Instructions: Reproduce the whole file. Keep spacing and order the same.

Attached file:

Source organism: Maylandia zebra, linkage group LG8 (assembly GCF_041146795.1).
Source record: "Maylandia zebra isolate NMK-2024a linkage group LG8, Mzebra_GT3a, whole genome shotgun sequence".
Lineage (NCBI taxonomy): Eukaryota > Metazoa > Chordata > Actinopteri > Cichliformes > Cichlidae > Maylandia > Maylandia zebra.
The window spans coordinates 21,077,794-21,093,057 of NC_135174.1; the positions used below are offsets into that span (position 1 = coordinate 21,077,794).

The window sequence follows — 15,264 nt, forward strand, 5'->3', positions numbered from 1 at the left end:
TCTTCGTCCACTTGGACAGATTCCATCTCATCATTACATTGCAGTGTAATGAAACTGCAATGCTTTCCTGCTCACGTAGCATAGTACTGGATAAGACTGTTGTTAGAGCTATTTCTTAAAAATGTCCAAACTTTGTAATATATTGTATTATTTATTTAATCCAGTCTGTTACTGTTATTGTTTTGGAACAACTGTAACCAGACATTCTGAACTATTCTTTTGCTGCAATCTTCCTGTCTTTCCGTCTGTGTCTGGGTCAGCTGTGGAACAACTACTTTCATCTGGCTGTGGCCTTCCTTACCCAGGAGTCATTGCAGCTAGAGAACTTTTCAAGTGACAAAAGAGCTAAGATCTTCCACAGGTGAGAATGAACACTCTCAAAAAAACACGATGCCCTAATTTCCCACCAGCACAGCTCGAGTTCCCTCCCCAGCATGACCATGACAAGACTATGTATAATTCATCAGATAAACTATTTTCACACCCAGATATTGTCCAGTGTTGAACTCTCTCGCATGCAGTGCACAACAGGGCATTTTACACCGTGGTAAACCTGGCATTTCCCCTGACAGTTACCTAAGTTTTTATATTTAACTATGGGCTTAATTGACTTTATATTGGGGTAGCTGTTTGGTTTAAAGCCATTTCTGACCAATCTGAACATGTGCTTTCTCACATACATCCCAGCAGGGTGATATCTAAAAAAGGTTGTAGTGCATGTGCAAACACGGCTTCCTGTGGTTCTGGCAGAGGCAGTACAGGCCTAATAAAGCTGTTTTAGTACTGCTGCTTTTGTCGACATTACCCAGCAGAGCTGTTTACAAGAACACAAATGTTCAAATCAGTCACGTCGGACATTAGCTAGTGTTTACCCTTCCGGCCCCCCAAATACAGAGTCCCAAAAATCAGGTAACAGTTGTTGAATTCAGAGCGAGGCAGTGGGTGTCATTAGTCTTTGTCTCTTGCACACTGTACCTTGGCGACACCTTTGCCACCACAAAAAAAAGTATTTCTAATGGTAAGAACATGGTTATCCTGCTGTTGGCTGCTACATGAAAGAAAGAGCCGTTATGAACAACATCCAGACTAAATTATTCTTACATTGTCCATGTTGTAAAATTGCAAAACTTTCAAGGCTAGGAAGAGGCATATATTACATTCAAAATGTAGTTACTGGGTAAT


Source organism: Maylandia zebra, linkage group LG8 (assembly GCF_041146795.1).
Source record: "Maylandia zebra isolate NMK-2024a linkage group LG8, Mzebra_GT3a, whole genome shotgun sequence".
Lineage (NCBI taxonomy): Eukaryota > Metazoa > Chordata > Actinopteri > Cichliformes > Cichlidae > Maylandia > Maylandia zebra.
The window spans coordinates 21,077,794-21,093,057 of NC_135174.1; the positions used below are offsets into that span (position 1 = coordinate 21,077,794).

The window sequence follows — 15,264 nt, forward strand, 5'->3', positions numbered from 1 at the left end:
TCTTCGTCCACTTGGACAGATTCCATCTCATCATTACATTGCAGTGTAATGAAACTGCAATGCTTTCCTGCTCACGTAGCATAGTACTGGATAAGACTGTTGTTAGAGCTATTTCTTAAAAATGTCCAAACTTTGTAATATATTGTATTATTTATTTAATCCAGTCTGTTACTGTTATTGTTTTGGAACAACTGTAACCAGACATTCTGAACTATTCTTTTGCTGCAATCTTCCTGTCTTTCCGTCTGTGTCTGGGTCAGCTGTGGAACAACTACTTTCATCTGGCTGTGGCCTTCCTTACCCAGGAGTCATTGCAGCTAGAGAACTTTTCAAGTGACAAAAGAGCTAAGATCTTCCACAGGTGAGAATGAACACTCTCAAAAAAACACGATGCCCTAATTTCCCACCAGCACAGCTCGAGTTCCCTCCCCAGCATGACCATGACAAGACTATGTATAATTCATCAGATAAACTATTTTCACACCCAGATATTGTCCAGTGTTGAACTCTCTCGCATGCAGTGCACAACAGGGCATTTTACACCGTGGTAAACCTGGCATTTCCCCTGACAGTTACCTAAGTTTTTATATTTAACTATGGGCTTAATTGACTTTATATTGGGGTAGCTGTTTGGTTTAAAGCCATTTCTGACCAATCTGAACATGTGCTTTCTCACATACATCCCAGCAGGGTGATATCTAAAAAAGGTTGTAGTGCATGTGCAAACACGGCTTCCTGTGGTTCTGGCAGAGGCAGTACAGGCCTAATAAAGCTGTTTTAGTACTGCTGCTTTTGTCGACATTACCCAGCAGAGCTGTTTACAAGAACACAAATGTTCAAATCAGTCACGTCGGACATTAGCTAGTGTTTACCCTTCCGGCCCCCCAAATACAGAGTCCCAAAAATCAGGTAACAGTTGTTGAATTCAGAGCGAGGCAGTGGGTGTCATTAGTCTTTGTCTCTTGCACACTGTACCTTGGCGACACCTTTGCCACCACAAAAAAAAGTATTTCTAATGGTAAGAACATGGTTATCCTGCTGTTGGCTGCTACATGAAAGAAAGAGCCGTTATGAACAACATCCAGACTAAATTATTCTTACATTGTCCATGTTGTAAAATTGCAAAACTTTCAAGGCTAGGAAGAGGCATATATTACATTCAAAATGTAGTTACTGGGTAAT